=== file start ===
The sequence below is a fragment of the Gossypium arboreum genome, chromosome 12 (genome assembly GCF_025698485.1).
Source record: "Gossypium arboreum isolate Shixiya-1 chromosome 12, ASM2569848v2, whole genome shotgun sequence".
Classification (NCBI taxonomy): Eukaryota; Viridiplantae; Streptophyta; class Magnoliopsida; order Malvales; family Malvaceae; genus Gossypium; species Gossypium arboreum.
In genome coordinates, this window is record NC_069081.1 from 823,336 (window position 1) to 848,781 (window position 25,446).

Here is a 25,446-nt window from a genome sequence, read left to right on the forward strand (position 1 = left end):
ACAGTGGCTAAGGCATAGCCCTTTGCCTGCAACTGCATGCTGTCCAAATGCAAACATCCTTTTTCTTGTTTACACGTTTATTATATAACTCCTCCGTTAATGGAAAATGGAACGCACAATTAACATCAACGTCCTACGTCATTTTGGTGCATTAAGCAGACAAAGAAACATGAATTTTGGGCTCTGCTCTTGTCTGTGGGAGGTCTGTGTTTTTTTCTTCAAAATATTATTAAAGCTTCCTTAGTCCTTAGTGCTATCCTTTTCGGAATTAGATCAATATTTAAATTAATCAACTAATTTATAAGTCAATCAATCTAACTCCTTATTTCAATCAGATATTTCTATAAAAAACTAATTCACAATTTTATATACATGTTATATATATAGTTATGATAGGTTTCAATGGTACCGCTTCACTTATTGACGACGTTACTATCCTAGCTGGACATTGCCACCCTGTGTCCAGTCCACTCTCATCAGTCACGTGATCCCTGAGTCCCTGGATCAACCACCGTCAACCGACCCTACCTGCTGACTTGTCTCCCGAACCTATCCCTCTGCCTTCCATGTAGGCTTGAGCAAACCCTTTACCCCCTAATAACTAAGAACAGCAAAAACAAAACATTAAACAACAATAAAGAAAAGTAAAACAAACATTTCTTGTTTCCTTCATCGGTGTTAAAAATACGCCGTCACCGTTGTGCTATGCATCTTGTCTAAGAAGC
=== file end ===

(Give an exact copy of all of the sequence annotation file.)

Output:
The sequence below is a fragment of the Gossypium arboreum genome, chromosome 12 (genome assembly GCF_025698485.1).
Source record: "Gossypium arboreum isolate Shixiya-1 chromosome 12, ASM2569848v2, whole genome shotgun sequence".
Classification (NCBI taxonomy): Eukaryota; Viridiplantae; Streptophyta; class Magnoliopsida; order Malvales; family Malvaceae; genus Gossypium; species Gossypium arboreum.
In genome coordinates, this window is record NC_069081.1 from 823,336 (window position 1) to 848,781 (window position 25,446).

Here is a 25,446-nt window from a genome sequence, read left to right on the forward strand (position 1 = left end):
ACAGTGGCTAAGGCATAGCCCTTTGCCTGCAACTGCATGCTGTCCAAATGCAAACATCCTTTTTCTTGTTTACACGTTTATTATATAACTCCTCCGTTAATGGAAAATGGAACGCACAATTAACATCAACGTCCTACGTCATTTTGGTGCATTAAGCAGACAAAGAAACATGAATTTTGGGCTCTGCTCTTGTCTGTGGGAGGTCTGTGTTTTTTTCTTCAAAATATTATTAAAGCTTCCTTAGTCCTTAGTGCTATCCTTTTCGGAATTAGATCAATATTTAAATTAATCAACTAATTTATAAGTCAATCAATCTAACTCCTTATTTCAATCAGATATTTCTATAAAAAACTAATTCACAATTTTATATACATGTTATATATATAGTTATGATAGGTTTCAATGGTACCGCTTCACTTATTGACGACGTTACTATCCTAGCTGGACATTGCCACCCTGTGTCCAGTCCACTCTCATCAGTCACGTGATCCCTGAGTCCCTGGATCAACCACCGTCAACCGACCCTACCTGCTGACTTGTCTCCCGAACCTATCCCTCTGCCTTCCATGTAGGCTTGAGCAAACCCTTTACCCCCTAATAACTAAGAACAGCAAAAACAAAACATTAAACAACAATAAAGAAAAGTAAAACAAACATTTCTTGTTTCCTTCATCGGTGTTAAAAATACGCCGTCACCGTTGTGCTATGCATCTTGTCTAAGAAGC